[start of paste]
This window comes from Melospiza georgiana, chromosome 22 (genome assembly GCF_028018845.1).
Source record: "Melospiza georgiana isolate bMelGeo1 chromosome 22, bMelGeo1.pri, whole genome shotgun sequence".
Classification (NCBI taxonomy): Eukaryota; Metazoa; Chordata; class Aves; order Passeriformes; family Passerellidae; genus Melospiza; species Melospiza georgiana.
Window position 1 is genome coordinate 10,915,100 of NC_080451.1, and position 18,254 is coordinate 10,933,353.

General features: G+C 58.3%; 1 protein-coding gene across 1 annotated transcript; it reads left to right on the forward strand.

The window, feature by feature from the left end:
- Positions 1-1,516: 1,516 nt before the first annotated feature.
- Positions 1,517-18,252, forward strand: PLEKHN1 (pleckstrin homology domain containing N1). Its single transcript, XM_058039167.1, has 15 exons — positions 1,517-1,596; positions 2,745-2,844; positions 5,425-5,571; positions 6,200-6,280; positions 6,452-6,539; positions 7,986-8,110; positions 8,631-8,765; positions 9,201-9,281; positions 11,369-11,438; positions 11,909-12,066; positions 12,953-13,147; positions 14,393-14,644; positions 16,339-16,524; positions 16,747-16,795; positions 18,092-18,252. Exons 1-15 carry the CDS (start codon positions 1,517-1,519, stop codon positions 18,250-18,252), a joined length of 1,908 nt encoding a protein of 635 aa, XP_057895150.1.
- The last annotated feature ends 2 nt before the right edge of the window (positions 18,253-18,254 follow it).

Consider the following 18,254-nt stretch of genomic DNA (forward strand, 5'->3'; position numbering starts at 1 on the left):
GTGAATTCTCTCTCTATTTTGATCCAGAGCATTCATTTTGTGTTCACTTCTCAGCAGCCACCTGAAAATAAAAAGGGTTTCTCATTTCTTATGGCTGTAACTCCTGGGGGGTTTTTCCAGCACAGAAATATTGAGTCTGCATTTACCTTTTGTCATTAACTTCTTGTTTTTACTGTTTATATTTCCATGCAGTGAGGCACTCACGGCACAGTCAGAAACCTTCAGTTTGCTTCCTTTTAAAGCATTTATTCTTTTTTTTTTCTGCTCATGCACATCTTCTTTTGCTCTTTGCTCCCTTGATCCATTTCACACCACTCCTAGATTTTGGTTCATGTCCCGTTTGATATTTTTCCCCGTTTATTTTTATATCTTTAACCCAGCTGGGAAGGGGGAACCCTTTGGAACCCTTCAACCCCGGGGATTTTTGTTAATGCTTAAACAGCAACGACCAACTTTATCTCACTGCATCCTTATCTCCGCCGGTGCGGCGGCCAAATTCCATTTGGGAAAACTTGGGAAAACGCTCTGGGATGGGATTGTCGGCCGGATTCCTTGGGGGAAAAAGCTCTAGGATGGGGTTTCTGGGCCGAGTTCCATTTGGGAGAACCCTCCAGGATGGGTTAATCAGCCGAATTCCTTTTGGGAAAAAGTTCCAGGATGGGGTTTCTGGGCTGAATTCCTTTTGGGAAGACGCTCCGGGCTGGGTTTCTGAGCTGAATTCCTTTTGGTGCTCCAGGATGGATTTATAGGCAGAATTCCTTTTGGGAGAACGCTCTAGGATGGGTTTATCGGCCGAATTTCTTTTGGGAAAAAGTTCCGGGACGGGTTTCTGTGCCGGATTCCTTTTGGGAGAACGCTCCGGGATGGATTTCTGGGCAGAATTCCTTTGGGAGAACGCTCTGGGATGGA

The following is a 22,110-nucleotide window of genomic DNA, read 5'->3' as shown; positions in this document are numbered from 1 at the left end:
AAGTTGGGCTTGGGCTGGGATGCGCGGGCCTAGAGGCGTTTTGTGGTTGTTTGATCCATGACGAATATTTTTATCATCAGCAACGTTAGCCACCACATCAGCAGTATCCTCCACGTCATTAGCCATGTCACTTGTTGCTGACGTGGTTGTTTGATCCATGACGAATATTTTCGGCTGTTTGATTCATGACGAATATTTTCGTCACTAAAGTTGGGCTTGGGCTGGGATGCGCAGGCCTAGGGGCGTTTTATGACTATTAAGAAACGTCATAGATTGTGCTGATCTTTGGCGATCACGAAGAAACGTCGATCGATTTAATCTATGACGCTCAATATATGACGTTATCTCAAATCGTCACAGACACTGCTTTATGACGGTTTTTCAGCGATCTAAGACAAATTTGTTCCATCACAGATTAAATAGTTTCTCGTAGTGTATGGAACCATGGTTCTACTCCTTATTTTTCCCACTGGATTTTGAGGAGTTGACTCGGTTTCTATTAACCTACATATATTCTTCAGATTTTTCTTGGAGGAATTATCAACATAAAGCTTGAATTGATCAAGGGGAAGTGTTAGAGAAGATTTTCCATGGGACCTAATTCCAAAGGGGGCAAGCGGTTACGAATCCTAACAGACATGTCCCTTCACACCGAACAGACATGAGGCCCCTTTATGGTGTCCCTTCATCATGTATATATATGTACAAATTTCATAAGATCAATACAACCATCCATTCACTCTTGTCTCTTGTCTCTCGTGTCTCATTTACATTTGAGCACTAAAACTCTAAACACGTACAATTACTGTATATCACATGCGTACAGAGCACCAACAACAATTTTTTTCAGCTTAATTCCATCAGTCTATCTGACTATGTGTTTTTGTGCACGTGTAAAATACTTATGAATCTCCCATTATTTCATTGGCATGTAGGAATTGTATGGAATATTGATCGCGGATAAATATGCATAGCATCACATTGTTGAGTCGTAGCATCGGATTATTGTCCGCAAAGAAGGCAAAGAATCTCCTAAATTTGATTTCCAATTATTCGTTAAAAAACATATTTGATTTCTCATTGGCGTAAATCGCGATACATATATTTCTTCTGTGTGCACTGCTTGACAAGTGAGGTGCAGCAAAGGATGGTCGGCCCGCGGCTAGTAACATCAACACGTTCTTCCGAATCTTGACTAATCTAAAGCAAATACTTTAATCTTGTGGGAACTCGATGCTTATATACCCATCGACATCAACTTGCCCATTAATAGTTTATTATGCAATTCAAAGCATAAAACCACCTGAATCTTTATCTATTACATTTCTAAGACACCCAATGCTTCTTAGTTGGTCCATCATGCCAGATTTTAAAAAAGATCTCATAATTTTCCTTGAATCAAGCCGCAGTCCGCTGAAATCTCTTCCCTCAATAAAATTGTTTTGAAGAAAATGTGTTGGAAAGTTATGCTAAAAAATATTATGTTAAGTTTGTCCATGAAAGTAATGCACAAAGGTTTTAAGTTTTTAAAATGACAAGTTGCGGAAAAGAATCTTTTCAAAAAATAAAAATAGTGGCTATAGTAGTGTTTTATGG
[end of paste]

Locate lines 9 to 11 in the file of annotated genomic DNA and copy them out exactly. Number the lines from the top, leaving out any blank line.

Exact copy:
- The last annotated feature ends 2 nt before the right edge of the window (positions 18,253-18,254 follow it).

Consider the following 18,254-nt stretch of genomic DNA (forward strand, 5'->3'; position numbering starts at 1 on the left):
GTGAATTCTCTCTCTATTTTGATCCAGAGCATTCATTTTGTGTTCACTTCTCAGCAGCCACCTGAAAATAAAAAGGGTTTCTCATTTCTTATGGCTGTAACTCCTGGGGGGTTTTTCCAGCACAGAAATATTGAGTCTGCATTTACCTTTTGTCATTAACTTCTTGTTTTTACTGTTTATATTTCCATGCAGTGAGGCACTCACGGCACAGTCAGAAACCTTCAGTTTGCTTCCTTTTAAAGCATTTATTCTTTTTTTTTTCTGCTCATGCACATCTTCTTTTGCTCTTTGCTCCCTTGATCCATTTCACACCACTCCTAGATTTTGGTTCATGTCCCGTTTGATATTTTTCCCCGTTTATTTTTATATCTTTAACCCAGCTGGGAAGGGGGAACCCTTTGGAACCCTTCAACCCCGGGGATTTTTGTTAATGCTTAAACAGCAACGACCAACTTTATCTCACTGCATCCTTATCTCCGCCGGTGCGGCGGCCAAATTCCATTTGGGAAAACTTGGGAAAACGCTCTGGGATGGGATTGTCGGCCGGATTCCTTGGGGGAAAAAGCTCTAGGATGGGGTTTCTGGGCCGAGTTCCATTTGGGAGAACCCTCCAGGATGGGTTAATCAGCCGAATTCCTTTTGGGAAAAAGTTCCAGGATGGGGTTTCTGGGCTGAATTCCTTTTGGGAAGACGCTCCGGGCTGGGTTTCTGAGCTGAATTCCTTTTGGTGCTCCAGGATGGATTTATAGGCAGAATTCCTTTTGGGAGAACGCTCTAGGATGGGTTTATCGGCCGAATTTCTTTTGGGAAAAAGTTCCGGGACGGGTTTCTGTGCCGGATTCCTTTTGGGAGAACGCTCCGGGATGGATTTCTGGGCAGAATTCCTTTGGGAGAACGCTCTGGGATGGA